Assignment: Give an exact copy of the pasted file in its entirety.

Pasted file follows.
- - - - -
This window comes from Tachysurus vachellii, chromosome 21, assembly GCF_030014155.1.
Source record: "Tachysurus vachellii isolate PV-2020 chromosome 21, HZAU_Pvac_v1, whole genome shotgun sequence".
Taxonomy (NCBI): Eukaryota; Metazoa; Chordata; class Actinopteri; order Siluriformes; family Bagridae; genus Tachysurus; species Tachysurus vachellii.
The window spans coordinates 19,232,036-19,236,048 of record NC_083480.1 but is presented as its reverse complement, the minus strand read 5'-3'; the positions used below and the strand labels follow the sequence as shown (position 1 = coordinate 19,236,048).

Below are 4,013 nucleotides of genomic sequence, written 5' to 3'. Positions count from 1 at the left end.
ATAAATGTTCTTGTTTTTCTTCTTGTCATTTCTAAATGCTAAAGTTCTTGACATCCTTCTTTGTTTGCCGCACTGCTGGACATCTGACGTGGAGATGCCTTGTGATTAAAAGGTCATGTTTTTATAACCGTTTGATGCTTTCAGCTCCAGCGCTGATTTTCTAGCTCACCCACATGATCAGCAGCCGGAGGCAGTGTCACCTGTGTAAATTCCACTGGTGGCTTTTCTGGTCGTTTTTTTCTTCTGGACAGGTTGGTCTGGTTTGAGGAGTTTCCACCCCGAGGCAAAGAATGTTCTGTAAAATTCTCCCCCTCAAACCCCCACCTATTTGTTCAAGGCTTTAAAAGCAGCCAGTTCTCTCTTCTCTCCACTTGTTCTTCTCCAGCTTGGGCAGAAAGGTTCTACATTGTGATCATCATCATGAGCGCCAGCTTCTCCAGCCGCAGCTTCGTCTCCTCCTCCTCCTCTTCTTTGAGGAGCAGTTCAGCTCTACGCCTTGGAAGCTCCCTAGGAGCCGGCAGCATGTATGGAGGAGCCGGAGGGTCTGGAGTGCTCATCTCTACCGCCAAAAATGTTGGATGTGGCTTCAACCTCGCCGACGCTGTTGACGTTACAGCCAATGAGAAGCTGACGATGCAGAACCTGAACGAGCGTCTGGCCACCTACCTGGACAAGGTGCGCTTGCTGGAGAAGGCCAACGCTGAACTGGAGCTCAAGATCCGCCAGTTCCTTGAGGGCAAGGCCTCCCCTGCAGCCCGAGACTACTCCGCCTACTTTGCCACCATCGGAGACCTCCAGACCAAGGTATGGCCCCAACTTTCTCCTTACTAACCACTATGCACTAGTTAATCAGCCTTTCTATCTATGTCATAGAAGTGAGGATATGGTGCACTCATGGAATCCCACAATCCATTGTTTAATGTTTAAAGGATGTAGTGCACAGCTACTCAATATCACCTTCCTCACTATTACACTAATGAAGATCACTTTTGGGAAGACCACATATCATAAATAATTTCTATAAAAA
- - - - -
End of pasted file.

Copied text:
This window comes from Tachysurus vachellii, chromosome 21, assembly GCF_030014155.1.
Source record: "Tachysurus vachellii isolate PV-2020 chromosome 21, HZAU_Pvac_v1, whole genome shotgun sequence".
Taxonomy (NCBI): Eukaryota; Metazoa; Chordata; class Actinopteri; order Siluriformes; family Bagridae; genus Tachysurus; species Tachysurus vachellii.
The window spans coordinates 19,232,036-19,236,048 of record NC_083480.1 but is presented as its reverse complement, the minus strand read 5'-3'; the positions used below and the strand labels follow the sequence as shown (position 1 = coordinate 19,236,048).

Below are 4,013 nucleotides of genomic sequence, written 5' to 3'. Positions count from 1 at the left end.
ATAAATGTTCTTGTTTTTCTTCTTGTCATTTCTAAATGCTAAAGTTCTTGACATCCTTCTTTGTTTGCCGCACTGCTGGACATCTGACGTGGAGATGCCTTGTGATTAAAAGGTCATGTTTTTATAACCGTTTGATGCTTTCAGCTCCAGCGCTGATTTTCTAGCTCACCCACATGATCAGCAGCCGGAGGCAGTGTCACCTGTGTAAATTCCACTGGTGGCTTTTCTGGTCGTTTTTTTCTTCTGGACAGGTTGGTCTGGTTTGAGGAGTTTCCACCCCGAGGCAAAGAATGTTCTGTAAAATTCTCCCCCTCAAACCCCCACCTATTTGTTCAAGGCTTTAAAAGCAGCCAGTTCTCTCTTCTCTCCACTTGTTCTTCTCCAGCTTGGGCAGAAAGGTTCTACATTGTGATCATCATCATGAGCGCCAGCTTCTCCAGCCGCAGCTTCGTCTCCTCCTCCTCCTCTTCTTTGAGGAGCAGTTCAGCTCTACGCCTTGGAAGCTCCCTAGGAGCCGGCAGCATGTATGGAGGAGCCGGAGGGTCTGGAGTGCTCATCTCTACCGCCAAAAATGTTGGATGTGGCTTCAACCTCGCCGACGCTGTTGACGTTACAGCCAATGAGAAGCTGACGATGCAGAACCTGAACGAGCGTCTGGCCACCTACCTGGACAAGGTGCGCTTGCTGGAGAAGGCCAACGCTGAACTGGAGCTCAAGATCCGCCAGTTCCTTGAGGGCAAGGCCTCCCCTGCAGCCCGAGACTACTCCGCCTACTTTGCCACCATCGGAGACCTCCAGACCAAGGTATGGCCCCAACTTTCTCCTTACTAACCACTATGCACTAGTTAATCAGCCTTTCTATCTATGTCATAGAAGTGAGGATATGGTGCACTCATGGAATCCCACAATCCATTGTTTAATGTTTAAAGGATGTAGTGCACAGCTACTCAATATCACCTTCCTCACTATTACACTAATGAAGATCACTTTTGGGAAGACCACATATCATAAATAATTTCTATAAAAA